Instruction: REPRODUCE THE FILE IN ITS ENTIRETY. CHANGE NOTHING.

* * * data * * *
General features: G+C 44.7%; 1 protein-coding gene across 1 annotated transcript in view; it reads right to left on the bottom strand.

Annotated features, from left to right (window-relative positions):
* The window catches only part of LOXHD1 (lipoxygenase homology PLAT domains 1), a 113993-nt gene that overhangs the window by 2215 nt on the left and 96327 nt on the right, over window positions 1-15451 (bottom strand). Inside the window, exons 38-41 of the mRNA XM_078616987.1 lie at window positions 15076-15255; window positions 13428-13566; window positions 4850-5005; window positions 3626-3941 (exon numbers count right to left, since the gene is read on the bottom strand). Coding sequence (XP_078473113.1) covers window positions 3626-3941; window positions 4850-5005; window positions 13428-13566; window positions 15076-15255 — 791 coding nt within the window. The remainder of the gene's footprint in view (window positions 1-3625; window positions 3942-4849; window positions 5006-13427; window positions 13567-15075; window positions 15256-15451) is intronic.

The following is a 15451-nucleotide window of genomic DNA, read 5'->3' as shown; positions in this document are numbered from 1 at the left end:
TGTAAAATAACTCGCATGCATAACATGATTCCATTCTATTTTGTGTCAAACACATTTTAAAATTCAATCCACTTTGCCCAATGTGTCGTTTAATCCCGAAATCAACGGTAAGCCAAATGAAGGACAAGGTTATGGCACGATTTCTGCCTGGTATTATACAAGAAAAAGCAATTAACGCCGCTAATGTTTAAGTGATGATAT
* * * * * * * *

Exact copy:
General features: G+C 44.7%; 1 protein-coding gene across 1 annotated transcript in view; it reads right to left on the bottom strand.

Annotated features, from left to right (window-relative positions):
* The window catches only part of LOXHD1 (lipoxygenase homology PLAT domains 1), a 113993-nt gene that overhangs the window by 2215 nt on the left and 96327 nt on the right, over window positions 1-15451 (bottom strand). Inside the window, exons 38-41 of the mRNA XM_078616987.1 lie at window positions 15076-15255; window positions 13428-13566; window positions 4850-5005; window positions 3626-3941 (exon numbers count right to left, since the gene is read on the bottom strand). Coding sequence (XP_078473113.1) covers window positions 3626-3941; window positions 4850-5005; window positions 13428-13566; window positions 15076-15255 — 791 coding nt within the window. The remainder of the gene's footprint in view (window positions 1-3625; window positions 3942-4849; window positions 5006-13427; window positions 13567-15075; window positions 15256-15451) is intronic.

The following is a 15451-nucleotide window of genomic DNA, read 5'->3' as shown; positions in this document are numbered from 1 at the left end:
TGTAAAATAACTCGCATGCATAACATGATTCCATTCTATTTTGTGTCAAACACATTTTAAAATTCAATCCACTTTGCCCAATGTGTCGTTTAATCCCGAAATCAACGGTAAGCCAAATGAAGGACAAGGTTATGGCACGATTTCTGCCTGGTATTATACAAGAAAAAGCAATTAACGCCGCTAATGTTTAAGTGATGATAT